• Sen. Jim Whelan joins volunteers who showed up last year to clean the beach in Atlantic City. Volunteers will turn out en masse Saturday to be part of the solution to ocean pollution. Beach sweeps will be held in shore communities up and down the New Jersey coastline on Saturday, April 26.

    Volunteers in Downbeach communities will canvass the beaches to pick up trash and debris to get them ready for summer visitors.

    Organizations and families are encouraged to participate in the statewide event to keep beaches clean and safe and protect New Jersey’s coastal environment.

  • The Ventnor Fishing Pier opens on Monday, April 28 with new membership fees for the 2014 season.

    Memberships are now available on a seasonal, weekly and daily basis with new fees and fines for violating the Ventnor City Recreation Board’s rules and regulations.

    The Board of Commissioners approved the amended ordinance at its April 17 meeting. The commission added a new weekly fee schedule in addition to last year’s seasonal and daily rate schedule.

  • VENTNOR – The city’s municipal budget was introduced last month and adopted April 17 without comment from neither the governing body nor the public. City Commissioner Theresa Kelly voted against its adoption.

    The $30,934,239 budget raised municipal tax rate 4.9 cents to $.896 per $100 of assessed valuation, up from $.847 last year. The average homeowner with a house assessed at $250,000 will pay $124 more this year for a total municipal tax of $2,240, up from $2116 last year. In Ventnor, a penny on the tax rate is equal to $250,000 in spending.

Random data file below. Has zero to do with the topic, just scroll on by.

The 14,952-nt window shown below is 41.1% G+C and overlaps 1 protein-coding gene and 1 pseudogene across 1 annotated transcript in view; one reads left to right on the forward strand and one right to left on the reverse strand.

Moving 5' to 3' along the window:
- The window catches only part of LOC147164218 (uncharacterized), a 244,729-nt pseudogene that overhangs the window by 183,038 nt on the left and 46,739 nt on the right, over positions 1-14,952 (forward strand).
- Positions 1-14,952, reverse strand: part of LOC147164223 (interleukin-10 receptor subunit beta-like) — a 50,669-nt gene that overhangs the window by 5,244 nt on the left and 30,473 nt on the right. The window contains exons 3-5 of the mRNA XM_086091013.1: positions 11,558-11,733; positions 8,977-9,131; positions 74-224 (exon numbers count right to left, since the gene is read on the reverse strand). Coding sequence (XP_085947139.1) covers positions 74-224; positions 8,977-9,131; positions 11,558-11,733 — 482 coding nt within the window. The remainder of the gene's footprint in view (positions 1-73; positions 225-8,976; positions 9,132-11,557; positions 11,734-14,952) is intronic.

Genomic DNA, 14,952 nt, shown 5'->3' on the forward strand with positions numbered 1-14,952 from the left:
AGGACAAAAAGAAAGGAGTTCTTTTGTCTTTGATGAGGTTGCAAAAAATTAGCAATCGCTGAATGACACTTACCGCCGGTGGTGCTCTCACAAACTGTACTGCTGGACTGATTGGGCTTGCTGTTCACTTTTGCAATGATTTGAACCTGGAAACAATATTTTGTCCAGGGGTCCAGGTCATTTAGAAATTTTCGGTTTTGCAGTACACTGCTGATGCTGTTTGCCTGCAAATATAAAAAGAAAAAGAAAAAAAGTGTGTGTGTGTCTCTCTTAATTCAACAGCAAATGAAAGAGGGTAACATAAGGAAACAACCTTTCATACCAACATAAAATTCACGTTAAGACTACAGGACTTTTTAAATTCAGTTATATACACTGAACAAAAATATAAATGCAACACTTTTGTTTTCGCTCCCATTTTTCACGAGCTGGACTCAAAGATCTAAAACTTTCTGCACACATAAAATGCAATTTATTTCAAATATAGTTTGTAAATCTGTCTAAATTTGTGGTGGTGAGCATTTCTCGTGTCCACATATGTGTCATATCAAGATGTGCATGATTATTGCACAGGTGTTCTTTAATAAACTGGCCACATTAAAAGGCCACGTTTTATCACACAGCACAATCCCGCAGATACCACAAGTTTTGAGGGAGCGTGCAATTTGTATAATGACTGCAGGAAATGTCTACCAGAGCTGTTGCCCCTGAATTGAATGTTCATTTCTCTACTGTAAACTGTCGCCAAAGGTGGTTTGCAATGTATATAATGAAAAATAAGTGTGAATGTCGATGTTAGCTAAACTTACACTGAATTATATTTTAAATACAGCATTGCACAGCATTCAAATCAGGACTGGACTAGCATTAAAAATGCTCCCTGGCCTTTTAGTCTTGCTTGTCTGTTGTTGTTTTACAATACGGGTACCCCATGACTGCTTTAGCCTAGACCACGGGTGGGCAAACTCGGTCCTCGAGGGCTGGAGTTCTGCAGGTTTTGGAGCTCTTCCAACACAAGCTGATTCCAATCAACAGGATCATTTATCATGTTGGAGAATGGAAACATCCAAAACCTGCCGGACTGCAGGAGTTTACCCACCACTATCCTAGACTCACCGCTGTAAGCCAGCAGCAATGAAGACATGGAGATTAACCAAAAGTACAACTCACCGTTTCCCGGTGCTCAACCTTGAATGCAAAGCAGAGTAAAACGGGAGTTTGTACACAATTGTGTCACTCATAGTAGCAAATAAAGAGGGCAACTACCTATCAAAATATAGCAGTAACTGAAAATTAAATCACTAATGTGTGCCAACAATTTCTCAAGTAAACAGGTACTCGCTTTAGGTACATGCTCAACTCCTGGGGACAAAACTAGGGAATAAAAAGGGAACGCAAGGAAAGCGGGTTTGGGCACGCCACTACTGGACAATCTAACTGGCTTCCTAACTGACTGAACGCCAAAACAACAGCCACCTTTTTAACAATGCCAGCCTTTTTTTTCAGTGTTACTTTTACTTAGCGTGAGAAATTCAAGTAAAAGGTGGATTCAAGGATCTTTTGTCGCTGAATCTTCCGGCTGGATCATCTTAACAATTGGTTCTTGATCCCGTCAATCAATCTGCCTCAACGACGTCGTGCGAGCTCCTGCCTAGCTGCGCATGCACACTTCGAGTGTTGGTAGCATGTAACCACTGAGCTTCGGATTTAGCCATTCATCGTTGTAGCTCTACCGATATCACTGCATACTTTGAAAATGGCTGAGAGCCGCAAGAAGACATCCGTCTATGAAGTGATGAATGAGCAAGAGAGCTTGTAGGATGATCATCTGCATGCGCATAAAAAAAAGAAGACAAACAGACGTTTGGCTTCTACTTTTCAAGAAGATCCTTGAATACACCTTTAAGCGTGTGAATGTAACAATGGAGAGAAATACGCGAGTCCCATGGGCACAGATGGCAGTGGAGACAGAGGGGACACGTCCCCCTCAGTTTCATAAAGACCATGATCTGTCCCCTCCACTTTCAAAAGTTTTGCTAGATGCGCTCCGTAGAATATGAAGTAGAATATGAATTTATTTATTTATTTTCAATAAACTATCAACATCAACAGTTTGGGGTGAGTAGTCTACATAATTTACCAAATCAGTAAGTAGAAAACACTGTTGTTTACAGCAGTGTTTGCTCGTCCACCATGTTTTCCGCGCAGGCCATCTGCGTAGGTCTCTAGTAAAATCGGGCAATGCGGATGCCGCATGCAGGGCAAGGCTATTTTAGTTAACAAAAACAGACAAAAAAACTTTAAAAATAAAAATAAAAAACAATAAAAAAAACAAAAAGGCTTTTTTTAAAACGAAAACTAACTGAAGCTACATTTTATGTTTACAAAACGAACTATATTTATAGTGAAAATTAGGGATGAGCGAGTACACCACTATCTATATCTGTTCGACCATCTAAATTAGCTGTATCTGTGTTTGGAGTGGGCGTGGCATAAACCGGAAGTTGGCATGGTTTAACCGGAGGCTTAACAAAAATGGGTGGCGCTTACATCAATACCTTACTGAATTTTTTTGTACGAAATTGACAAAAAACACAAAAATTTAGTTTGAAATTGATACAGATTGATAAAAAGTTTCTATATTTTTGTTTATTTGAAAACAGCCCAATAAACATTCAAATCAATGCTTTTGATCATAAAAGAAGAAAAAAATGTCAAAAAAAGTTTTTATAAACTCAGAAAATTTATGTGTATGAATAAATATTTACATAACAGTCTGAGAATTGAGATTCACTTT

“Money is tight all over and a lot of our residents are still suffering from Sandy,” Kelly said. “Some are unable to pay their taxes now, and there are so many houses for sale.”

  •  Members of the Mental Health Association were available to help homeowners still struggling more than 18 months after the devastation of Hurricane Sandy. Pictured are caseworkers Jordan Brunette of Absecon, Jaime Angelini of Smithville and Meghan Cusack of Linwood. EGG HARBOR TOWNSHIP – More than 50 people showed up to find out how they can get help repairing their Sandy damaged homes at a special meeting held at the township’s Community Center Wednesday, April 16.

  • VENTNOR – The Planning Board will need more time to decide what type of commercial uses and ancillary uses, including live music, are allowed in the Dorset Avenue Commercial Zone.

    At a lengthy board meeting April 10 about zoning concerns in the city, planners heard complaints from area residents about the noise coming from Ventnor Coffee, which recently held daylong band competitions. Officials said Ventnor Coffee will need a use variance to continue to provide live music at the shop.

  • VENTNOR – The Board of Commissioners took no action following a lengthy executive session on Thursday, April 10.

    Mayor Michael Bagnell and city attorney Amy R. Weintraub were excused from the meeting, which was called to hear a report from an independent attorney who investigated the city’s involvement in a Latin music festival that was cancelled at the 11th hour at the end of last summer.

    “Amy and I recused ourselves from the discussion because it involves us,” Bagnell said as he left the auditorium at the Ventnor Educational Community Complex where public meetings are being held while the municipal building undergoes extensive HVAC renovations.

  • LONGPORT – Following a 30-minute executive session Tuesday, April 8, the Board of Commissioners agreed to revise commissioner appointments and duties.